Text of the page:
“The theater is named for Ray Murray, a businessman and former chairman of the Florida Orchestra, and his wife, Nancy. For the occasion, the Murrays commissioned an octet by composer Mark Sforzini, principal bassoon of the orchestra, who performed the work along with seven of his first-chair colleagues. Sforzini likened aspects of his three-movement 21-minute work to “the song of the meadow,” or to a mountain hike, and it did have a lovely serenity and sense of joy, with a prominent, lively part for the orchestra’s excellent concertmaster, Amy Schwartz Moretti.”

Follow the money trail

by John Fleming

St. Petersburg Times

Dedember 25, 2003

“The best new music [2003] was heard in Mark Sforzini’s Octet, premiered by orchestra’s principals in the Palladium Theater’s exemplary Encore Series…”

Sextet for Winds and Bass

An anniversary present full of joyful music

by John Fleming, Times Performing Arts Critic

Published February 2, 2006

“The Sextet, running about 20 minutes in four movements, has Sforzini’s gift for melody. It is built upon a lively theme that begins, fittingly, with the clarinet and then is embellished and elaborated upon by the others.”

link to full review

Symphony for Seven

Symphony premiere has French flavor

By JOHN FLEMING, Times Performing Arts Critic
Published April 21, 2005

ST. PETERSBURG – Mark Sforzini must have been French in another life, judging from the premiere Tuesday night of his Symphony for Seven, performed by the Florida Orchestra Chamber Players (with the composer on bassoon) as part of the Encore series at the Palladium Theater. The Frenchness of Sforzini’s four-movement work, running about 35 minutes, is a matter of more than just its quotation of La Marseilles.

The influence of Poulenc or Milhaud or Stravinsky in his French period seemed palpable in the insouciant melodies, the somewhat unusual instrumentation (piano, violin, viola, cello, oboe, clarinet and bassoon), the eclectic mix of styles that included honky-tonk piano and the lean textures, especially in some sublime woodwind writing.

The rest of the program reinforced the French theme, with Francaix’s fiendishly busy Wind Quintet No. 1 and a pair of virtuoso violin pieces, Saint-Saens’ Introduction and Rondo capriccioso and the Meditation from the Massenet opera Thais, beautifully played by Ellen dePasquale. The concert drew a large, engaged crowd, including many people who supported the Encore commission of Sforzini’s composition.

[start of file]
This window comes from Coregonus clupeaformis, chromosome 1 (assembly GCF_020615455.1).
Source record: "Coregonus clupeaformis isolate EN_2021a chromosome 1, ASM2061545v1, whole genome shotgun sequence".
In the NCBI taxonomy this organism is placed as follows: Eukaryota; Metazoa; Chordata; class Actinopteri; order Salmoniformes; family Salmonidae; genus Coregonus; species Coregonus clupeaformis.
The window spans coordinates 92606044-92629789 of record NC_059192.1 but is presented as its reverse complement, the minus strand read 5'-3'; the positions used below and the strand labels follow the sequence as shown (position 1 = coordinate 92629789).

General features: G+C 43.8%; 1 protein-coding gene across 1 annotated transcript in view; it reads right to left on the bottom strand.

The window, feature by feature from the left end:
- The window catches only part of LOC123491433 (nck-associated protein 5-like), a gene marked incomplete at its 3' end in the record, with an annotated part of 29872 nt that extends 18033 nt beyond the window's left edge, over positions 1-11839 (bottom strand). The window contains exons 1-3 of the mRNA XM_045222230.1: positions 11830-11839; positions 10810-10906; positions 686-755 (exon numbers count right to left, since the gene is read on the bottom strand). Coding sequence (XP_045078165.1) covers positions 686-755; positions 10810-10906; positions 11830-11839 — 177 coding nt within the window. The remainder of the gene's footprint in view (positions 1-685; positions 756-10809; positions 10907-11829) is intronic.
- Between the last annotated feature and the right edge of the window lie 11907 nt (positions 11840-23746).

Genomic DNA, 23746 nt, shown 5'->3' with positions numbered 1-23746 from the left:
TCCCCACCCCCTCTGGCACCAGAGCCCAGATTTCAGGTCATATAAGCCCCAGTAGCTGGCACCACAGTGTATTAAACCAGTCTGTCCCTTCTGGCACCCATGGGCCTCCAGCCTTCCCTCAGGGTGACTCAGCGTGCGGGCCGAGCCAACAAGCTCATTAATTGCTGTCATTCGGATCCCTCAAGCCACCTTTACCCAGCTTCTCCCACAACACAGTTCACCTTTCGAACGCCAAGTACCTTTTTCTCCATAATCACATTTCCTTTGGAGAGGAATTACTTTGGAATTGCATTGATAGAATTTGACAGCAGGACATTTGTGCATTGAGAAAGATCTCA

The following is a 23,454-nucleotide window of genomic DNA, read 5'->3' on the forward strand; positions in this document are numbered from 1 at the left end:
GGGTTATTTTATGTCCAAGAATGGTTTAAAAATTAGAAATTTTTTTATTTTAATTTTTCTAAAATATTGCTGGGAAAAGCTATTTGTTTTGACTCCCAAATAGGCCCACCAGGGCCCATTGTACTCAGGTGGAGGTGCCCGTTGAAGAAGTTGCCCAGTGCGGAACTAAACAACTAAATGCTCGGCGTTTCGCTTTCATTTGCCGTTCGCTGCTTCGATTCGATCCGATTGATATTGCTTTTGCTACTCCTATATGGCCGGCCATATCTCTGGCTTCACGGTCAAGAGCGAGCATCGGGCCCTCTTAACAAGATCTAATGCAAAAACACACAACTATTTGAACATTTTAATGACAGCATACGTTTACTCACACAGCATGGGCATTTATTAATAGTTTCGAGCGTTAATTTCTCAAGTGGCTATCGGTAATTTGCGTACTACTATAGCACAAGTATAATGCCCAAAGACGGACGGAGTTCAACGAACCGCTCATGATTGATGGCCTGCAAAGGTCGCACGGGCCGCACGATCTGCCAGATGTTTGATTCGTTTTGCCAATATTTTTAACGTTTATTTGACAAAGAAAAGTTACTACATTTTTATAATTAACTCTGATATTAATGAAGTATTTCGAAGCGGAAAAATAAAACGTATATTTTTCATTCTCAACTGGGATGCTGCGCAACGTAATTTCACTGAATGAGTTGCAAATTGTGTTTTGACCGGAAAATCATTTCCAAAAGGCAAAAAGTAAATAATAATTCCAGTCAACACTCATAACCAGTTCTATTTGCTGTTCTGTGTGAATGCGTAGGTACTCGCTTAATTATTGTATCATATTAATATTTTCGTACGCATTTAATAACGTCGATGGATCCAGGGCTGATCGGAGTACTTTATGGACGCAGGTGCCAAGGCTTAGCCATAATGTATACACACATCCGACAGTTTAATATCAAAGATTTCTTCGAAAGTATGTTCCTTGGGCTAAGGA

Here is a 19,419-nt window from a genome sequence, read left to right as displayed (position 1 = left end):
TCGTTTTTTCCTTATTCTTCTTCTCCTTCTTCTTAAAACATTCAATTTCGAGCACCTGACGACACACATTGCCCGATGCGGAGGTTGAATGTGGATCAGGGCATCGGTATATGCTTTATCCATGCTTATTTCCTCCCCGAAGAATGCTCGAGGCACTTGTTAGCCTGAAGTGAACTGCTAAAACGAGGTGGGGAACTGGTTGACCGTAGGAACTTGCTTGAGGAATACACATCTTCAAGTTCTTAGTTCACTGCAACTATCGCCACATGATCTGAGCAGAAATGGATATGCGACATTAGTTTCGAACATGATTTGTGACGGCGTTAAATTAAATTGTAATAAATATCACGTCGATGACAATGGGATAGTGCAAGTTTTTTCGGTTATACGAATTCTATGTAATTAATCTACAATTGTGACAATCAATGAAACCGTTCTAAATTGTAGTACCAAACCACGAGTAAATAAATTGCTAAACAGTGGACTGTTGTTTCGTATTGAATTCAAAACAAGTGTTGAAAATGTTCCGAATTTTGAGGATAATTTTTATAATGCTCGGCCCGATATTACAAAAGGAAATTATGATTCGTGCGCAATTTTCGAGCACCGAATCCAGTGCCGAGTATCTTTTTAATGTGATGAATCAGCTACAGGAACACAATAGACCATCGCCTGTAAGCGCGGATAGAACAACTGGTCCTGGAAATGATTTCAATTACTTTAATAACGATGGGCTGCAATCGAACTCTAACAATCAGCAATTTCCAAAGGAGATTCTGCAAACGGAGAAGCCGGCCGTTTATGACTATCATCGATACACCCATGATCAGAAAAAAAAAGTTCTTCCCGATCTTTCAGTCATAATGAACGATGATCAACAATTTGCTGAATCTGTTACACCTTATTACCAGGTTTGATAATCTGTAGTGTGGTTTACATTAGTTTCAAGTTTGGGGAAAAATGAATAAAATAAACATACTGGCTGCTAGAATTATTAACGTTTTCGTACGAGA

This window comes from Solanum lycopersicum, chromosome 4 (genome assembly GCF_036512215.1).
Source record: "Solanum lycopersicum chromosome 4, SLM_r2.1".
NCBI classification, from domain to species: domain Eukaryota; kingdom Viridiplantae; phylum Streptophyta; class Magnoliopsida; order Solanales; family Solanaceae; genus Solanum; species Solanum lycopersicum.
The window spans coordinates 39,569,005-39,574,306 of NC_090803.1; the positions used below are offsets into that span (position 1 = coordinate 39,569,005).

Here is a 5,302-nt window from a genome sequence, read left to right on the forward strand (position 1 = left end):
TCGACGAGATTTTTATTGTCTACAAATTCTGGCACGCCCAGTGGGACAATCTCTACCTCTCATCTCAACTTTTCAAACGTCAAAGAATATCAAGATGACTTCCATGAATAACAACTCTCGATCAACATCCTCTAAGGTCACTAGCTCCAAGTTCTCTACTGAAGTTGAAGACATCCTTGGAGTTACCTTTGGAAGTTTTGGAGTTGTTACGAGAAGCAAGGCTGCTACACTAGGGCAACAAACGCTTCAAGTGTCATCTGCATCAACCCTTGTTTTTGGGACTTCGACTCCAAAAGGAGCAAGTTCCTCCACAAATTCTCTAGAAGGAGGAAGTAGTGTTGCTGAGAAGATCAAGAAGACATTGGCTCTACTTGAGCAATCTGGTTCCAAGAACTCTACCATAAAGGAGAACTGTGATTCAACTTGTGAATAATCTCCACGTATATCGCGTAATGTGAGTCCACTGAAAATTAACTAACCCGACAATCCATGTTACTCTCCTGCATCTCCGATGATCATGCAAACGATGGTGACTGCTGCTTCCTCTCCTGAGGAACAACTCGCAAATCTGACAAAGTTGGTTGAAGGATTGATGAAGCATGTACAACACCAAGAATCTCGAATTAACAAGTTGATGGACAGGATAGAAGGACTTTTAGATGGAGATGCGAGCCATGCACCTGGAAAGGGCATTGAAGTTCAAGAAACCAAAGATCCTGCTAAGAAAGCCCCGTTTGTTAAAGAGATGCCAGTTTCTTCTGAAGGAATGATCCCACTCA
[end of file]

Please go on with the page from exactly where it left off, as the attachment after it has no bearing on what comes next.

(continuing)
There’s a political angle to the Symphony for Seven, suggested in a program note and made explicit by dueling snippets of the French and U.S. national anthems (perhaps a tip of the stylistic hat to Ives), representing disagreement over the Iraq war. There’s little doubt as to which side of the debate this chamber symphony comes down on, notably in the potent third movement, marked Adagio lamentoso, depicting the misery of war through extended techniques like skittering bows on strings. James Connors on cello, the most melancholy of instruments, was superbly expressive.

Sforzini, the orchestra’s principal bassoon, had an earlier success with his Octet. That tuneful work was widely performed in the community and made it onto an orchestra masterworks program. Now he has taken a giant step forward with the Symphony for Seven, which is complex and intellectually satisfying yet retains the innate sweetness that makes his music so listenable.

Rhapsody for Flute and Bassoon

1997 International Double Reed Society Journal

by Ronald Klimko

“This is a beautiful piece of modern music. Some of you might have been fortunate enough to hear it performed by Mark Sforzini himself on the bassoon, along with flutist, Catherine Wendtland-Landmeyer at the last IDRS conference in Tallahassee last June…..The music comes with a full score, along with two beautifully cross-cued separate parts….I strongly recommend this work to you as a beautiful, exciting and skillfully written piece of modern music worth reaching a wide audience.”

Two American Sketches

American Lyrique

by Thomas Josenhans

The Clarinet, volume 30, number 4

September 2003

Two American Sketches for clarinet and English horn by Mark Sforzini is a great addition to this disc. Sforzini has been principal bassoonist of the Florida Orchestra since 1992, and has written several works for wind instruments. The sketches were commissioned by [Karen] Dannessa and Henry Grabb. The combination of English horn and clarinet is rarely heard outside of the orchestral setting, and the resulting sound is refreshing. Grabb’s and Dannessa’s playing truly complements each other, and their musical maturity is revealed in their excellent ensemble. The work is made up of two contrasting movements: “Song of the Prairie” and “Atlantic City Rock.” The first overly exploits the personality of each instrument and is reminiscent of the “Largo” of Dvorak’s New World Symphony. “Atlantic City Rock” is a stark contrast: it is a funkier movement that has a groove found nowhere else on this disc. Both humorous and clever, one cannot help but imagine two mischievous students sneaking around looking for a good time. The only criticism of these sketches is that there are only two. Sforzini obviously has a great imagination, and it would be great to hear what else he could cook up for the English horn and clarinet.”

Purchase the CD: